Challenging Nature on Equine Infectious Diseases

A pathologist shares his thoughts on evolving microbes and how researchers are working to control associated disease.

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“Nature doesn’t break, it only bends.” This quote was recently uttered on a television drama, which depicted an infectious disease clinician fighting a catastrophic epidemic that developed following a genetic mutation of a forgotten infectious disease agent.

As a pathologist and former microbiologist, this reference to the constant evolution of microbes made me ponder, once again, how such relatively simple organisms rapidly and continually adapt to their environments to survive and replicate. It is unfortunate, at least for the host, when the intricate balance between host, environment, and microbe becomes offset and results in infectious disease.

This theme was exemplified in April 2016 when equine infectious disease experts from around the world gathered for the 10th International Equine Infectious Diseases Conference in Buenos Aires, Argentina. The conference, which is held every four years, provides excellent continuing education for equine clinicians and brings together equine infectious disease researchers who share recent developments and breakthroughs. The five-day event addressed infectious diseases of continued and historical concern, newly recognized and emerging diseases, and important reemerging infectious diseases of the horse. These motifs were addressed in 11 separate sessions on biosecurity, diagnostics, diseases of working equids, emerging and reemerging diseases, gastroenterology, international equine movement, neurology, parasitology, theriogenology (reproduction), respiratory diseases, and infectious diseases of other systems.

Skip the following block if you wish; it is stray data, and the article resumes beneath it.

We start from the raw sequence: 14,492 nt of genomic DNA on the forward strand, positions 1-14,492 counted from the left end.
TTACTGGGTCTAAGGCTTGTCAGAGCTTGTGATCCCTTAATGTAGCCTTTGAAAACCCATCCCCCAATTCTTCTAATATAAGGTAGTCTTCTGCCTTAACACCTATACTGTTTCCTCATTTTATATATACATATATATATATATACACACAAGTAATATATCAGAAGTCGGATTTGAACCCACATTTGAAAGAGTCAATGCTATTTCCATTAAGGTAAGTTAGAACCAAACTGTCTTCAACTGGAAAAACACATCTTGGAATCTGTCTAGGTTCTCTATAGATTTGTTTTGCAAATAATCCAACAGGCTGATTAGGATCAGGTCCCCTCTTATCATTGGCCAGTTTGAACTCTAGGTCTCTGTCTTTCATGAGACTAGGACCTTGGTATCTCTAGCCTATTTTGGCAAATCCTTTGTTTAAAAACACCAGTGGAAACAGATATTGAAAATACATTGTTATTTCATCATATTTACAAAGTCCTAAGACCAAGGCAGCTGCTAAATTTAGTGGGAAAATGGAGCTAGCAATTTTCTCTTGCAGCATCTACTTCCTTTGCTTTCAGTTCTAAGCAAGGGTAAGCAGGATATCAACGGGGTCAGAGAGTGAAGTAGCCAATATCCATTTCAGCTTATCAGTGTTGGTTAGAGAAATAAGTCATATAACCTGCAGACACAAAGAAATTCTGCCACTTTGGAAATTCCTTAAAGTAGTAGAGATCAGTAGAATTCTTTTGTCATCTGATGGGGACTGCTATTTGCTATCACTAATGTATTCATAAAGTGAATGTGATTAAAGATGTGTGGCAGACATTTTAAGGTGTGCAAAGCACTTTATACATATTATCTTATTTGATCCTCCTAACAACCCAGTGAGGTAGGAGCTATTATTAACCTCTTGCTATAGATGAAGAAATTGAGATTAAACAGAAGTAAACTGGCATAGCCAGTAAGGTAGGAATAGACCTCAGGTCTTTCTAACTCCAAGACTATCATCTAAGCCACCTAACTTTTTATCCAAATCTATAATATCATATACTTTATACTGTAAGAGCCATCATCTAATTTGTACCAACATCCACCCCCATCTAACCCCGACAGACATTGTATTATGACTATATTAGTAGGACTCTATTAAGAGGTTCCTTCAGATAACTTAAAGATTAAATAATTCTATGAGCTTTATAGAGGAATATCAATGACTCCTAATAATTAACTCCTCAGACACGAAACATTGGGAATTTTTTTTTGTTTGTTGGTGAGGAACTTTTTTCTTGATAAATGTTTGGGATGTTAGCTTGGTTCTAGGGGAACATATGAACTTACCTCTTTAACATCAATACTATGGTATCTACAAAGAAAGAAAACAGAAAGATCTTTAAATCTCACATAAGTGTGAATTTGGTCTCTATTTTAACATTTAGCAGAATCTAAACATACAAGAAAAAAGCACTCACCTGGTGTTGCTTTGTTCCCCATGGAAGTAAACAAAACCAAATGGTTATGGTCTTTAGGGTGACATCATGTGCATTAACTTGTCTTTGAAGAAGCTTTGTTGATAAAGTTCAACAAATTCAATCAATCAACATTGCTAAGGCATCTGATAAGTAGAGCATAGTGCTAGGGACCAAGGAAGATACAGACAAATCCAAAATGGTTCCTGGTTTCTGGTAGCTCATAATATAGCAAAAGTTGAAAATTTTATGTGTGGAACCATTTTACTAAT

Although I enjoyed all of the presentations, I was particularly taken with the talks on emerging and reemerging diseases. Emerging viral agents that were discussed included equine enteric coronavirus (a potential cause of necrotizing enteritis), Theiler’s disease-associated virus (the newly identified cause of equine serum sickness) and other viral causes of hepatitis (equine hepacivirus and equine pegivirus), Bunyamwera virus in Argentina (a cause of nervous disease and/or abortion), and Hendra virus (an acute fatal and zoonotic disease that frequently affects the respiratory and neurologic systems). Other interesting and noteworthy disease conditions comprised anthelmintic resistance (resistance of parasitic worms to treatment), the potential role of microbes in equine polyneuropathy, and strangles-like disease caused by Streptococcus zooepidemicus. The reemergence of West Nile virus (a cause of neurologic disease) in France and Salmonella Abortusequi (a cause of abortion and septicemia) in Argentina were also addressed. Although many of these diseases are emerging or reemerging in specific locations, one must be globally aware of them due to the increasing frequency with which equine athletes and breeding stock are transported around the world

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